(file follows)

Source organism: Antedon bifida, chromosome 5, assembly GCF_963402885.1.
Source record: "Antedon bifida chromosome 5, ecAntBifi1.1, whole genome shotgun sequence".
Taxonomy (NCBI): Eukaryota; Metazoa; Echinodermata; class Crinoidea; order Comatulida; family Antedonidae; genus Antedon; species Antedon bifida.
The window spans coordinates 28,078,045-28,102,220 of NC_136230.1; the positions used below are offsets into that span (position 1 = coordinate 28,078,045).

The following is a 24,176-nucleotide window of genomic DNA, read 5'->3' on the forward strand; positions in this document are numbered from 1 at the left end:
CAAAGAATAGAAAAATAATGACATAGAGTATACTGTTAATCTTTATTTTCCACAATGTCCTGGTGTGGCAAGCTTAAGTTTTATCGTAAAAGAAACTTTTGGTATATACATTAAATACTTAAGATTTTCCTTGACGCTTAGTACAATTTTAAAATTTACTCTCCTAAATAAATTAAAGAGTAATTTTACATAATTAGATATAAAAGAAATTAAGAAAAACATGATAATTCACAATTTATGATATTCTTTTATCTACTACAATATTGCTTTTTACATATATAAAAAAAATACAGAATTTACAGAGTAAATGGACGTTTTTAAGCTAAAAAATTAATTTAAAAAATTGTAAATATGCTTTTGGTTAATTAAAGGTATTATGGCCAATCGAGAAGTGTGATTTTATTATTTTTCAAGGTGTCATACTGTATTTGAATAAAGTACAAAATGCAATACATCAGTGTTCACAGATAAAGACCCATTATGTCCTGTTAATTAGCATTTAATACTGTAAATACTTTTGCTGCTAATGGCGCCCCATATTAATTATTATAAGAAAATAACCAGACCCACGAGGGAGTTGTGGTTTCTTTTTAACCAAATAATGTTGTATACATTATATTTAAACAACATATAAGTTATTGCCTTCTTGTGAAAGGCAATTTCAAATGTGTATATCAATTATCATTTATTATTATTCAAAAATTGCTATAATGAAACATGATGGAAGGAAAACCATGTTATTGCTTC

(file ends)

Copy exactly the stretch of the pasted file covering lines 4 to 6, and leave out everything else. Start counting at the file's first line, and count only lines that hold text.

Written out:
The window spans coordinates 28,078,045-28,102,220 of NC_136230.1; the positions used below are offsets into that span (position 1 = coordinate 28,078,045).

The following is a 24,176-nucleotide window of genomic DNA, read 5'->3' on the forward strand; positions in this document are numbered from 1 at the left end:
CAAAGAATAGAAAAATAATGACATAGAGTATACTGTTAATCTTTATTTTCCACAATGTCCTGGTGTGGCAAGCTTAAGTTTTATCGTAAAAGAAACTTTTGGTATATACATTAAATACTTAAGATTTTCCTTGACGCTTAGTACAATTTTAAAATTTACTCTCCTAAATAAATTAAAGAGTAATTTTACATAATTAGATATAAAAGAAATTAAGAAAAACATGATAATTCACAATTTATGATATTCTTTTATCTACTACAATATTGCTTTTTACATATATAAAAAAAATACAGAATTTACAGAGTAAATGGACGTTTTTAAGCTAAAAAATTAATTTAAAAAATTGTAAATATGCTTTTGGTTAATTAAAGGTATTATGGCCAATCGAGAAGTGTGATTTTATTATTTTTCAAGGTGTCATACTGTATTTGAATAAAGTACAAAATGCAATACATCAGTGTTCACAGATAAAGACCCATTATGTCCTGTTAATTAGCATTTAATACTGTAAATACTTTTGCTGCTAATGGCGCCCCATATTAATTATTATAAGAAAATAACCAGACCCACGAGGGAGTTGTGGTTTCTTTTTAACCAAATAATGTTGTATACATTATATTTAAACAACATATAAGTTATTGCCTTCTTGTGAAAGGCAATTTCAAATGTGTATATCAATTATCATTTATTATTATTCAAAAATTGCTATAATGAAACATGATGGAAGGAAAACCATGTTATTGCTTC